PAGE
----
Saturday, April 4, 2009

Pattern, Picture, and Principals

Shintaro Miyake, Someday, The Truth Will

I love finding random artist inspiration trawling on the internet. I came across prints by Japanese artist Shintaro Miyake (such as the one above, Someday, the truth will (2008, Acrylic and pencil on paper), and instantly felt the need to wear this crazily-floral patterned butterfly sleeve minidress, that I found in a topshop bargain sale (£6!!!!) at the beginning of last summer. Miyake, born in uses paintings, sculpture, photography and performance art to create childish and dream-like fairy tale images, with hints of traditional Japanese art. I love all of it! Especially the long tongued Youkai above.

Shintaro Miyake, Honey

Shintaro Miyake, Nagai-Suisan

At any rate, I'll return to an old favourite for the design world, and see what I can pull up in terms of inspiration, shall I?

Detail of Sea Serpents IV (Klimt)
Since we're going with this, I'll look at Klimt's colourwork shall I? Sex and sexuality is the obvious core of Klimt's work; women his preoccupation. A rather "pudding-faced" man, he nonetheless seemed to be magnetic, having fathered at least seven children despite still living with his mother and spinster sisters. (Must be the same magneism that...well...Lucian Freud). At any rate, his paint work is sensual, his colours vivacious, and the aesthetics inspiring, still as groundbreaking today as in 1897 when Klimt was one of a group of artists wanting to break free of the stuffy, constricted Old Vienna that had formed them. (and, undoubtedly, added to the quality of their work) They established “the Secession” (stylistically allied with Art Nouveau). Soon everything from fashions to furniture changed as the artists experimented their way through. Klimt was the first president of the Secession and led the way in a most sartorial; he favoured long, voluminous indigo smocks with embroidered white epaulets.I'll have a go at tracking down some easy luxury, eh? And while I'm at it, anything indigo that one could move in. For instance, such a jumpsuit (really, I'm not obsessed with jumpsuits. Ok, maybe a little, but it's because I don't own one! yet.)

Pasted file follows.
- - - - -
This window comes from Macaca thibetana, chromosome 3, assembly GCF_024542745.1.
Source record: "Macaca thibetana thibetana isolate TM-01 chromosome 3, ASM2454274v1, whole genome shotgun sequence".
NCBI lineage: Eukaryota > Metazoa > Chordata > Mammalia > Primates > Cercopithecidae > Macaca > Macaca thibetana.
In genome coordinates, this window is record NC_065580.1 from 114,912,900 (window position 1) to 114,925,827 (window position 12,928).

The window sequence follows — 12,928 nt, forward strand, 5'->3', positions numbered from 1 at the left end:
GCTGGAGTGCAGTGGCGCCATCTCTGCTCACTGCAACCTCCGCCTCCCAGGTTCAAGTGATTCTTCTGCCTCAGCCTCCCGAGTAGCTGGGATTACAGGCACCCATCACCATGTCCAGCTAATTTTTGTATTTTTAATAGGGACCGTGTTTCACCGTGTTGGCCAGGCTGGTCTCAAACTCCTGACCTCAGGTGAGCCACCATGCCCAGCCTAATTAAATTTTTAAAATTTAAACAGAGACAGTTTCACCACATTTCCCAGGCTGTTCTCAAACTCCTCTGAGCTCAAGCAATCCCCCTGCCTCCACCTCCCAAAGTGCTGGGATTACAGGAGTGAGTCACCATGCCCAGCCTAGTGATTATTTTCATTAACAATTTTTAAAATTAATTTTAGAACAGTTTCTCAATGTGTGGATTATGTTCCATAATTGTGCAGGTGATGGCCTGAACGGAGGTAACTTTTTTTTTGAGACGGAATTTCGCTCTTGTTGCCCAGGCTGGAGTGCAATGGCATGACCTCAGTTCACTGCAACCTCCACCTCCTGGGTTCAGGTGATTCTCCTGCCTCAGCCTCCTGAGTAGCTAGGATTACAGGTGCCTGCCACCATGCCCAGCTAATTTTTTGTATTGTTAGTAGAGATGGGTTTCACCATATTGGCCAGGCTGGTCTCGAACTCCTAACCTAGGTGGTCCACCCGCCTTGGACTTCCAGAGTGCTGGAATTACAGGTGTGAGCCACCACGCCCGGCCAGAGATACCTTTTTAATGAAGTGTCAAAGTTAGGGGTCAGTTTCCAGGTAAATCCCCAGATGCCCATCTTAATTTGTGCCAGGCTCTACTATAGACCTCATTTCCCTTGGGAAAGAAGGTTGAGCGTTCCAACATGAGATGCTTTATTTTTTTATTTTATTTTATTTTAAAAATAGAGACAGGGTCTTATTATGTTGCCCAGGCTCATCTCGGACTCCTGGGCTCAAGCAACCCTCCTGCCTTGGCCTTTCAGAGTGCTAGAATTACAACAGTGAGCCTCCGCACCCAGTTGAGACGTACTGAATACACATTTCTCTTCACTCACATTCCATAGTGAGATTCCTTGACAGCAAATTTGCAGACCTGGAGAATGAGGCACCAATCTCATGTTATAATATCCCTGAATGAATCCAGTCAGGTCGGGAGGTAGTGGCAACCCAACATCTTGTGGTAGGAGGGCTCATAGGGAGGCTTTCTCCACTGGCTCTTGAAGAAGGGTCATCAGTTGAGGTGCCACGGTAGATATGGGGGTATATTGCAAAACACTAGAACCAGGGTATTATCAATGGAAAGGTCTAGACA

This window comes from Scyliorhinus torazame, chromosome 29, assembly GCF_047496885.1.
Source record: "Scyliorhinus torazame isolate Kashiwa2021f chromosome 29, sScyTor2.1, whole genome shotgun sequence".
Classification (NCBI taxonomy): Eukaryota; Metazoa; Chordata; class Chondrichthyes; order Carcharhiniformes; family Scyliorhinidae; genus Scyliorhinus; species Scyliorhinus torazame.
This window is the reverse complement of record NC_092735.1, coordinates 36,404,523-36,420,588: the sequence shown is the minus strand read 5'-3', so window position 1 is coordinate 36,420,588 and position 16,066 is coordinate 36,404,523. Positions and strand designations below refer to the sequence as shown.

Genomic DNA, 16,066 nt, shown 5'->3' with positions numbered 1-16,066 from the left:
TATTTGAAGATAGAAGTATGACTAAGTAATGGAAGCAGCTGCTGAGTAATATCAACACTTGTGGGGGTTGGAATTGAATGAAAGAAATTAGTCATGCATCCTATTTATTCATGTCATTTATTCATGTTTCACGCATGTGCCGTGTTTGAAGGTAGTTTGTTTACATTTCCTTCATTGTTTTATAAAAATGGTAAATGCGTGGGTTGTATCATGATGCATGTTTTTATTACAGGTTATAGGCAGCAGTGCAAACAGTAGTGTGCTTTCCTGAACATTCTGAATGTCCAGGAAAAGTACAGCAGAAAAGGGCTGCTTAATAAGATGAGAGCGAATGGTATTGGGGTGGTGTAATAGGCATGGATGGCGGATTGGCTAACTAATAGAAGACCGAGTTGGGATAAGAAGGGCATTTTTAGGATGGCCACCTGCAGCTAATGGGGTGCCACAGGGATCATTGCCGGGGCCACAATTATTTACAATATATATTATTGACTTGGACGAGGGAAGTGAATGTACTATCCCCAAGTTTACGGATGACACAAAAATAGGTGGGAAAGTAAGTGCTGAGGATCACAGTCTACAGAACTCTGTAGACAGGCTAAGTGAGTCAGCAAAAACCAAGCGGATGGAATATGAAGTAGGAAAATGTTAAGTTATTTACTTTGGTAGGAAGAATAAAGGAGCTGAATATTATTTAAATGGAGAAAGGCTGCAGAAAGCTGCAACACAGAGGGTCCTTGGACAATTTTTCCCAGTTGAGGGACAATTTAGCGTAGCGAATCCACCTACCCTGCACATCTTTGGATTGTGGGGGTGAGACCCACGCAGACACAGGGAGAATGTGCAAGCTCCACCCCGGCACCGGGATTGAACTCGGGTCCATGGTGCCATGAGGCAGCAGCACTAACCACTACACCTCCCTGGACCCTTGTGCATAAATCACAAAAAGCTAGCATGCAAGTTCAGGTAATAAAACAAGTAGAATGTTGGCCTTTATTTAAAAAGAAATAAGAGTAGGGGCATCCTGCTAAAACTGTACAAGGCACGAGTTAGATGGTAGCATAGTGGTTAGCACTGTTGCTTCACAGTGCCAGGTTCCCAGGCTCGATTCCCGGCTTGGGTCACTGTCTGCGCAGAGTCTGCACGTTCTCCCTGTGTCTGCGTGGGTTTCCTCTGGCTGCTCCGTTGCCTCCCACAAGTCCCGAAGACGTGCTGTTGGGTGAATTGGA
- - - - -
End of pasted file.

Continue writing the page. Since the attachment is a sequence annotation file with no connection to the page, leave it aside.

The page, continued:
Costume national Jumpsuit @ Luisaviaroma
I come back to Costume National time and time again... for window licking. Don't you love that the french call window shopping "leche-vitrine"? You can just see les petits enfants du bois with their noses pressed up at the window of the patisserie. Or spying on something particularly interesting...

Anyway, moving on..... (I do tangent, you must forgive me). Perhaps we'll rhyme? I present a look from Society for Rational Dress (Such a brilliant name.) Dazzling. I want to meet this girl and take her out to coffee and talk about Klimt.... yes ok so I know she's 'fictional and infact a model, but anyone this well styled *must* be interesting.

(look! I even got the blues and burnt orange in there. SFRD fall 09, you are a saviour)